The Dish: "Trans Fat-Free" Doesn't Mean Healthy

Updated:Jan 11,2014
Fats - The Dish with Dr. Eckel Column (640 px)An American Heart Association volunteer recently heard a story on the radio about a state fair requiring its vendors to use trans fat-free cooking oils to make their deep-fried treats.  Many others had heard this and mistakenly believed that because the funnel cakes and corn dogs contained zero grams of trans fat, they could now be enjoyed without guilt.  Some even called them “healthy” and looked forward to placing an extra order.   This concerned the volunteer, and it concerns me too.

Many of us look forward to splurging on treats at the state fair. But let’s set the record straight: Foods described as “trans fat-free” or “zero grams trans fat” are not necessarily good for you.  In many foods labeled “trans fat-free” or cooked with “trans fat-free” oils, the trans fat may have been simply replaced with oils high in saturated fats, which raise your bad cholesterol levels and can raise your risk of heart disease.   As an example, chicken fried in lard or palm oil may be "trans fat-free" but can still increase your risk of heart disease.   Fried foods are never really good for you regardless of the oil used. Fats - State Fair (spot)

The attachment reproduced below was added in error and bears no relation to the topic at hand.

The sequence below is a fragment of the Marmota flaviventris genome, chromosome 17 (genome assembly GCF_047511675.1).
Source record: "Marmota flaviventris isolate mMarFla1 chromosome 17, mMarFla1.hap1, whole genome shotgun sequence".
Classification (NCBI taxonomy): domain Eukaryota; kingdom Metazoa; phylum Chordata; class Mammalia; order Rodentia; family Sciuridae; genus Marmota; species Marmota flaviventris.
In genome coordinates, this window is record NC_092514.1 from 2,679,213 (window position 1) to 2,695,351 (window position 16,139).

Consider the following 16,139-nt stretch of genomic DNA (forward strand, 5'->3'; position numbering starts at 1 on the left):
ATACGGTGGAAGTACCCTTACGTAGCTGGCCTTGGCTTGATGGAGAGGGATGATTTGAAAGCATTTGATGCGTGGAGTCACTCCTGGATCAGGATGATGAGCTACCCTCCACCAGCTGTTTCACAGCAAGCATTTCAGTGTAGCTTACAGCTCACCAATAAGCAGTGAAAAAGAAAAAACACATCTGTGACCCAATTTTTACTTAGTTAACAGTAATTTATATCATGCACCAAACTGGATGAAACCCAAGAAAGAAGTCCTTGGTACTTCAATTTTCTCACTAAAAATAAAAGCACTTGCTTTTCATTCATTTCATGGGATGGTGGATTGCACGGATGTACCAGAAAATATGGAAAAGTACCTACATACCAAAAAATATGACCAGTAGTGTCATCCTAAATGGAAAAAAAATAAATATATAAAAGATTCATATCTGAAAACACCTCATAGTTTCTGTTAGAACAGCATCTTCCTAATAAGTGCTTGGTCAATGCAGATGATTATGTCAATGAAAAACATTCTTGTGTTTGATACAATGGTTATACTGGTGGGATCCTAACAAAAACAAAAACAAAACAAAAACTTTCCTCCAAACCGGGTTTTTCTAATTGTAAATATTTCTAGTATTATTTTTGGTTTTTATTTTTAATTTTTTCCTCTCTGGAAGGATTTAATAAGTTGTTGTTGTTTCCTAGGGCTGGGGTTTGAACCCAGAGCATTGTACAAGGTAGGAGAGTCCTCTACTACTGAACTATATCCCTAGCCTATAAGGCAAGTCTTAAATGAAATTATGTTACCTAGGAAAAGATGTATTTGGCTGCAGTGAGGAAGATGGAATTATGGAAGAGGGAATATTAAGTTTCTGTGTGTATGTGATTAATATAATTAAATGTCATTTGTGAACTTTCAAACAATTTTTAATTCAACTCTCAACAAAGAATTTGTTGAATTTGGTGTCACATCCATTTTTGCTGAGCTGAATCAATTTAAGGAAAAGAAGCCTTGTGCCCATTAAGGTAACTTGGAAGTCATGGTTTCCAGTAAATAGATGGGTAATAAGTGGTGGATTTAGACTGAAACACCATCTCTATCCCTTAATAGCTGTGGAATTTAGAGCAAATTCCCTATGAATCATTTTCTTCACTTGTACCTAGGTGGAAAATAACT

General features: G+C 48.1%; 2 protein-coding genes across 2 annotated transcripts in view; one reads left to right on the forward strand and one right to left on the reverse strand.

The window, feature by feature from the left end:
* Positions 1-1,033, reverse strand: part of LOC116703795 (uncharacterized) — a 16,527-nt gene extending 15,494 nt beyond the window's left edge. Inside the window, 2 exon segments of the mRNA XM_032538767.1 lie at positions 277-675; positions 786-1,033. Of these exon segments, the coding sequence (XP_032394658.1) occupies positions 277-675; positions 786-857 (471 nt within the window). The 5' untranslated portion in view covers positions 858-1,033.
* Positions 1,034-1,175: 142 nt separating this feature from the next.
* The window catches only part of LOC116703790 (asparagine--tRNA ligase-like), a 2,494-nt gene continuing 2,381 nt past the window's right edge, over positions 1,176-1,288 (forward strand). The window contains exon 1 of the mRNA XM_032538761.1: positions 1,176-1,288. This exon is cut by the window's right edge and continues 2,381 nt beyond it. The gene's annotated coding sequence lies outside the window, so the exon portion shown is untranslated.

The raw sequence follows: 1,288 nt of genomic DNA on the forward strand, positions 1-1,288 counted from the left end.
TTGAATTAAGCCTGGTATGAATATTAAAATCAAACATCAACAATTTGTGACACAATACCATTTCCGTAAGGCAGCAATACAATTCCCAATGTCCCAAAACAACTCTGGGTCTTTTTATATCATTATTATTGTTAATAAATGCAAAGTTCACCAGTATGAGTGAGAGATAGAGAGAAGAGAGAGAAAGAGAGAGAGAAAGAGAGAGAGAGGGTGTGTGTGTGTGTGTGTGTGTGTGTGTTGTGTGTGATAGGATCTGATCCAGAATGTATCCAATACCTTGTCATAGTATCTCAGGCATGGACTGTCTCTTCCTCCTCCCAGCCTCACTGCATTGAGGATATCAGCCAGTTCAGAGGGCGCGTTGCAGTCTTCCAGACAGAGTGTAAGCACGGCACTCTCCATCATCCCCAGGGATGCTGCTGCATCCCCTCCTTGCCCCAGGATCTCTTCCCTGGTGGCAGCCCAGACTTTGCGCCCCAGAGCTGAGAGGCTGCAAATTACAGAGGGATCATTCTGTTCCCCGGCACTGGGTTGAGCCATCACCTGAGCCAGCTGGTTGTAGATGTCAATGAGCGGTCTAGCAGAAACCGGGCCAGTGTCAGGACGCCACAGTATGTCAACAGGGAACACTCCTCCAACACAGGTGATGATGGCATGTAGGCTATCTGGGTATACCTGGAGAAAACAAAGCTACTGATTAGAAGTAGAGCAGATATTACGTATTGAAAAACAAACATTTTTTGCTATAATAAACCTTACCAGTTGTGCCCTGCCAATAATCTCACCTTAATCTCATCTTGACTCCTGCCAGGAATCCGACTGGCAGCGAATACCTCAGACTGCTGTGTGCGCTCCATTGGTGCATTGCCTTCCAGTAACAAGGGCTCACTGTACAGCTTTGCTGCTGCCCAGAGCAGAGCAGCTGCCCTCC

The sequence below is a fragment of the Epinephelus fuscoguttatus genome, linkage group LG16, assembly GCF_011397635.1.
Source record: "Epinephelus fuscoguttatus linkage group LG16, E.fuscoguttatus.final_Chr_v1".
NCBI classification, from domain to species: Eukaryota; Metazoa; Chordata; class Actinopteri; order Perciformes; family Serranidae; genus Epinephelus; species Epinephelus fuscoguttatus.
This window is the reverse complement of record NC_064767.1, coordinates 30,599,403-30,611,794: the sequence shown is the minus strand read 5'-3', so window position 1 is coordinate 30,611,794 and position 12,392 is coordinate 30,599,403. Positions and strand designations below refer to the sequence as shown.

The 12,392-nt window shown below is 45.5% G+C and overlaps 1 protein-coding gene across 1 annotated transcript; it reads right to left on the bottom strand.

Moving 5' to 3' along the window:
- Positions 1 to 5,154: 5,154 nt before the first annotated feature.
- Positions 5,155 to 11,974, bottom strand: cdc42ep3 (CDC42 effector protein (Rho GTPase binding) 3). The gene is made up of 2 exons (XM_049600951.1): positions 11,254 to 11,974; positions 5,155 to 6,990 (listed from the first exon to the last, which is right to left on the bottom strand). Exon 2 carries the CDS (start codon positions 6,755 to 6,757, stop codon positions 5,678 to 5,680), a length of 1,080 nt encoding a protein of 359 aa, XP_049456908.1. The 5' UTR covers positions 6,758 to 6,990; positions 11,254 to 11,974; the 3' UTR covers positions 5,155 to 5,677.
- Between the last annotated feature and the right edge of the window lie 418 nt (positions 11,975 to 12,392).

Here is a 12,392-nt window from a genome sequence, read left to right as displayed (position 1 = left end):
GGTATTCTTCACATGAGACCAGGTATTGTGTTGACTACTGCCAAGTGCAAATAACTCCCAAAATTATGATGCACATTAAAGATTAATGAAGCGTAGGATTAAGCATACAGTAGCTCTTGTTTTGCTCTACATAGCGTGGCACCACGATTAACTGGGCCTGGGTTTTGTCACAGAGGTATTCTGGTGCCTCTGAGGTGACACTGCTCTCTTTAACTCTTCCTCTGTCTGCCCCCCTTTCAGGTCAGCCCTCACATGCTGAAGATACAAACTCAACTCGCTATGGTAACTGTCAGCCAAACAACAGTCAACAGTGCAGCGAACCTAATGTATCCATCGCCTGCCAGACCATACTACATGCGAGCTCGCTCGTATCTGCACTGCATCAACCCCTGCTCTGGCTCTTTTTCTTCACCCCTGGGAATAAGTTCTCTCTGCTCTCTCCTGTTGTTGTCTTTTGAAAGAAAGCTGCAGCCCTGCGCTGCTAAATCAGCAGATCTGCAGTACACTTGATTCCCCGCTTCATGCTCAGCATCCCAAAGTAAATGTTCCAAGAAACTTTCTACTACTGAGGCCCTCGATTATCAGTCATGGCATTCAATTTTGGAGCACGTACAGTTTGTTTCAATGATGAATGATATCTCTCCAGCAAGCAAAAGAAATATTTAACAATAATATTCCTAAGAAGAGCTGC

Foods labeled or advertised “trans fat-free” may also lack essential vitamins and nutrients.   For example, French fries, cookies and doughnuts prepared with “healthier oils” are still not nutritious.   These foods are high in empty calories, plus they’re generally low in nutrients and contain a lot of saturated fat and/or added sugars.

Another point: Foods made with zero grams of trans fats can contain the same number of calories as foods made with trans fats.   It’s unrealistic to think that “healthier oils” are the green light to overindulge in high-calorie foods.   Wondering how many calories and how much fat you should be consuming a day?   Check out the My Fats Translator tool.

Let’s exercise some good old-fashioned common sense: Enjoy all foods in moderation and consider foods high in the “bad” saturated or trans fats occasional treats.   After all, doughnuts have never been touted as the “breakfast of champions.”


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